Functional and Non-Functional Requirements: What’s the Difference?
We can divide software product requirements into two large groups. Let us see what the difference between them is and consider a few examples of each of these categories. We will start with definitions and try to explain everything in simple terms.
Functional requirements describe what specifically needs to be implemented in a particular system or product and what actions users have to take to interact with the software. They determine what the system should do.
Non-functional requirements show what properties and features a particular solution has, namely, how the system will work and why.
As a whole, these requirements describe the features the product has to have in order to meet the needs of all parties concerned, both business and end users.
What do Functional Requirements Include?
An example of a functional requirement:
The system is to send an email whenever a certain condition is met. For example, a user has added merchandise to a cart in an online store but did not complete the order.
We can highlight three main groups of functional requirements:
- Business requirements. These define the high-level goals set by the customer’s company that is ordering the software development and stipulate what the system is to solve in terms of their business. Example: an application allowing potential customers to browse through the company’s product catalog and to purchase products.
- User requirements. These describe the system goals/objectives the users may reach when using the created system (UseCases). Simply put, this is what a user can do: sign up, view certain content, recalculate data using a specific algorithm, and other functions.
- Functional requirements. These define a list of actions the system has to perform. In addition, they have to specify how the system responds to various input data, how it behaves in particular situations, and so on.
This group also includes system requirements describing hardware and software environment features necessary for correct operation.
Functional requirements are documented in a software requirements specification (SRS) describing the expected system behavior.
Non-Functional Requirements in Simple Words
Based on the previous paragraph, here is an example of a non-functional requirement for the system described by us, which sends a letter when a certain condition is met:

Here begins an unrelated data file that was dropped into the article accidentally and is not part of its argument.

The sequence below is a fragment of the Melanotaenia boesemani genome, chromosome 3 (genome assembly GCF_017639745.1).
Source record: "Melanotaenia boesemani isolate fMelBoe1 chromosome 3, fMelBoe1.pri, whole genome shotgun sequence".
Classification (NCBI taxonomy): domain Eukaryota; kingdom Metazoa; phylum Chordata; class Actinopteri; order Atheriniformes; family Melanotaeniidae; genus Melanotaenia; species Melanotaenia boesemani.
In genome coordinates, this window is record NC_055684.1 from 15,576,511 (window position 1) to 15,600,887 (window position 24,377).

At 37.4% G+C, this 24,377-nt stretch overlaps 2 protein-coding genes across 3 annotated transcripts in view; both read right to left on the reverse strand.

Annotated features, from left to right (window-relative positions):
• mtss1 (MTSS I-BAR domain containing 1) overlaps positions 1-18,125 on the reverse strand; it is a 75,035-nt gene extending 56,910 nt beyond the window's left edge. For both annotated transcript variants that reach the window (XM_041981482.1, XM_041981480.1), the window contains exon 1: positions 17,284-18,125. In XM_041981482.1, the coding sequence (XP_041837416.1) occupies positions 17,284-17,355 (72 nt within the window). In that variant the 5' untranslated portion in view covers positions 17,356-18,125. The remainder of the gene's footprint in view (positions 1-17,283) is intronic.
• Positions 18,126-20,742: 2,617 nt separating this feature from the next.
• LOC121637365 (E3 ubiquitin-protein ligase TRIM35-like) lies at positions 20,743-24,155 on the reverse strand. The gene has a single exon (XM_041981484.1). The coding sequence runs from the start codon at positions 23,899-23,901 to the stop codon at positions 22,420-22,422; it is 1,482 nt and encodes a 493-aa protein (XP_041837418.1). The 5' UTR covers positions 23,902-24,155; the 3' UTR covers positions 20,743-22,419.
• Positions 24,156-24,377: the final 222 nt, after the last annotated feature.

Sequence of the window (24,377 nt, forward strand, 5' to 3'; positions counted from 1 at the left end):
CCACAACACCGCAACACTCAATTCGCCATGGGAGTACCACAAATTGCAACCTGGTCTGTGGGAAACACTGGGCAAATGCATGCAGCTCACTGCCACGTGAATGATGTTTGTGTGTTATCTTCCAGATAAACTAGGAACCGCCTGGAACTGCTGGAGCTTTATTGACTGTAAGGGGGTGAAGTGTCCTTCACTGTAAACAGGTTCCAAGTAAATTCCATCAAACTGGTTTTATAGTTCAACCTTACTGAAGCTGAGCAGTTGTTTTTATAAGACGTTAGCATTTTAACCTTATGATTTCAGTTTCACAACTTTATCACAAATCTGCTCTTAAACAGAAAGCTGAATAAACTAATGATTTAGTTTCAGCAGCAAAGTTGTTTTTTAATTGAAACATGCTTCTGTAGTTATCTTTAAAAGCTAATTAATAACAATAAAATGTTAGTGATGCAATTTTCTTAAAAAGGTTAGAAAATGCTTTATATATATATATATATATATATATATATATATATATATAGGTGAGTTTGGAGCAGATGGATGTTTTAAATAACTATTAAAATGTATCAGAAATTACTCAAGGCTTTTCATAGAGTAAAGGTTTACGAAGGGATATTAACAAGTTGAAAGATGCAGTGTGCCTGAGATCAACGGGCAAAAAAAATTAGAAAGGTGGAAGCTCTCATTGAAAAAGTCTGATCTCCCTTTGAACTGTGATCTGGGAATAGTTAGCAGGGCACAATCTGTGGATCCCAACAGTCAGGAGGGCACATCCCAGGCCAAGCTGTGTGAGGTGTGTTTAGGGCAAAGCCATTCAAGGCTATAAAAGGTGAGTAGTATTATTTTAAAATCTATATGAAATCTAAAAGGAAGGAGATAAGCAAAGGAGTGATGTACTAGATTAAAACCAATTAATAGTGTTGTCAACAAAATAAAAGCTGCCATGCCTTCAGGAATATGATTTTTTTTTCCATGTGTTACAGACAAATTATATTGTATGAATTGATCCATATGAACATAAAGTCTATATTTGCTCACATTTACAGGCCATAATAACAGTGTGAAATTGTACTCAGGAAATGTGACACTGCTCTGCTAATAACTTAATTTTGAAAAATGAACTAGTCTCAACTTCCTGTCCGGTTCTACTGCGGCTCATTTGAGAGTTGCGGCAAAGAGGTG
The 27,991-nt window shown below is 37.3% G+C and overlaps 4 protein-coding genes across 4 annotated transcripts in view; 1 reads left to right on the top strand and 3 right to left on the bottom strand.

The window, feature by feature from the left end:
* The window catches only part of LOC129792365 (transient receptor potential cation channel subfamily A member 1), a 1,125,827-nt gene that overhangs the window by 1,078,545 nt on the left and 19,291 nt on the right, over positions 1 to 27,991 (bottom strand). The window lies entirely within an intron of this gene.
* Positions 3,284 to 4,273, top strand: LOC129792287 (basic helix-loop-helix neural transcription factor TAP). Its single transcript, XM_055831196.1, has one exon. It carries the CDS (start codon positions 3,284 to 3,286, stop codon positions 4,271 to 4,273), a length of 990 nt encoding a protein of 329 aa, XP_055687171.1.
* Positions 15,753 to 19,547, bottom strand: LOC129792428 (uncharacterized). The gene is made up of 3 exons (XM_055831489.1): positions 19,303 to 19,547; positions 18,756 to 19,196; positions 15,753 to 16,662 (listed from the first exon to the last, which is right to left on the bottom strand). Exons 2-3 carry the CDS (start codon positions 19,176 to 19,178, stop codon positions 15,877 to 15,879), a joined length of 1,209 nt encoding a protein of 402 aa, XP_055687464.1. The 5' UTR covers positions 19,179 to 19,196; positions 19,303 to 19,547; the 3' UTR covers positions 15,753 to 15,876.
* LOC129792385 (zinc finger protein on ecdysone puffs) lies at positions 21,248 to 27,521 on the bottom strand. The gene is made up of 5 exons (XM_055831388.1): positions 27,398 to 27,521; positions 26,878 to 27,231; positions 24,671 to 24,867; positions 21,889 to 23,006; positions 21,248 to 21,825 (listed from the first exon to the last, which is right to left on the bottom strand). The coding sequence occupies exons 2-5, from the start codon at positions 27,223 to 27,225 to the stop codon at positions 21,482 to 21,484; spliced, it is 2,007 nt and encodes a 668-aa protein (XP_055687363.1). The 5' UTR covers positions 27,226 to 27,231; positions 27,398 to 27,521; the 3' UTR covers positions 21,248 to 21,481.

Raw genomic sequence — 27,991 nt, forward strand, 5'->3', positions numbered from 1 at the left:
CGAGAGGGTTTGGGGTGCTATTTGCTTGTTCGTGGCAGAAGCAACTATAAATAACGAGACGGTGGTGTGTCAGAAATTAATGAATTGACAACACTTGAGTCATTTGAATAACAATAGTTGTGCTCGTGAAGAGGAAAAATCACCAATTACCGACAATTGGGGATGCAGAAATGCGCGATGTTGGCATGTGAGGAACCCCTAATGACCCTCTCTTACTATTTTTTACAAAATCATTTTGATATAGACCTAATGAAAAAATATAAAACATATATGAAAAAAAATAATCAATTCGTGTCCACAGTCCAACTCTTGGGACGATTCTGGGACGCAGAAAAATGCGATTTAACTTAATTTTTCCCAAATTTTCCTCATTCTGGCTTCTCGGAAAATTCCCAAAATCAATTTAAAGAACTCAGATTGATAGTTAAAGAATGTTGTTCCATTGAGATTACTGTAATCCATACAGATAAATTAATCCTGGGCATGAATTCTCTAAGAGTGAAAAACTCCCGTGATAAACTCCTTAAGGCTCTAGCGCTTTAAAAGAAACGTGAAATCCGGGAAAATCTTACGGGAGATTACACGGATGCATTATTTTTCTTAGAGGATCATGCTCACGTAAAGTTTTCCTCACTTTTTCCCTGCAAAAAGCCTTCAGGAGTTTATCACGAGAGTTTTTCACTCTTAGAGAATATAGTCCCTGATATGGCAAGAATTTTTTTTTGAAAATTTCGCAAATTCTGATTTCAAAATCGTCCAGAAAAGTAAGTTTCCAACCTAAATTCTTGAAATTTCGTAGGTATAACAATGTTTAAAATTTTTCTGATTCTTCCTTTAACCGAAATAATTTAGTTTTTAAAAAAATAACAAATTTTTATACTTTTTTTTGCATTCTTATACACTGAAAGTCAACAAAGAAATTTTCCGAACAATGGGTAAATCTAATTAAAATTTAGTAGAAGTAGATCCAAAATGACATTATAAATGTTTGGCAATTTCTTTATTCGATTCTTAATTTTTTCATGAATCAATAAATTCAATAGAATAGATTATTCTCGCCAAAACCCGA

Letters are to be sent 3 hours after the user leaves the website. If the purchase is not complete, a second letter is sent one day after the cart is abandoned.
As a rule, the non-functional requirements primarily include various product quality attributes determining system quality features, most often as listed below:
- Availability – requirements for app continuous running, for example, 24/7, minimum idle time, etc.
- Reliability – app behavior in case of alarm status, for example, automatic restart and operation recovery.
- Scalability – ways to expand the system and avoid adversely affected performance.
- Performance – how many simultaneous users or transactions the system is to service and its response time.
- Security – app operation and use of safety requirements related to access control, private data processing, and external attack risk reduction.
- Usability – ease of use and user-friendly interface, that allow users to seamlessly interact with the product.
- Extensibility – requirements for app extensibility in case there is a need to add new functional requirements.
A more comprehensive list of non-functional requirements can be found on Wikipedia.
Functional requirements describe the task that the company or user is to fulfill using the software product. For example, a mobile banking app is to be able to create a new account, add and remove bank cards, make payments, receive account statements, etc.
Non-functional requirements for such a product will be related more to product usability. In the case of the aforementioned banking app, it is the capability to receive data and carry out transactions online at any time of the day or night.
Software requirements’ specifications are a valuable instrument used to optimize the development process. Software developers get all the data necessary to get started, and thus the customer is sure to receive the exact product they need.
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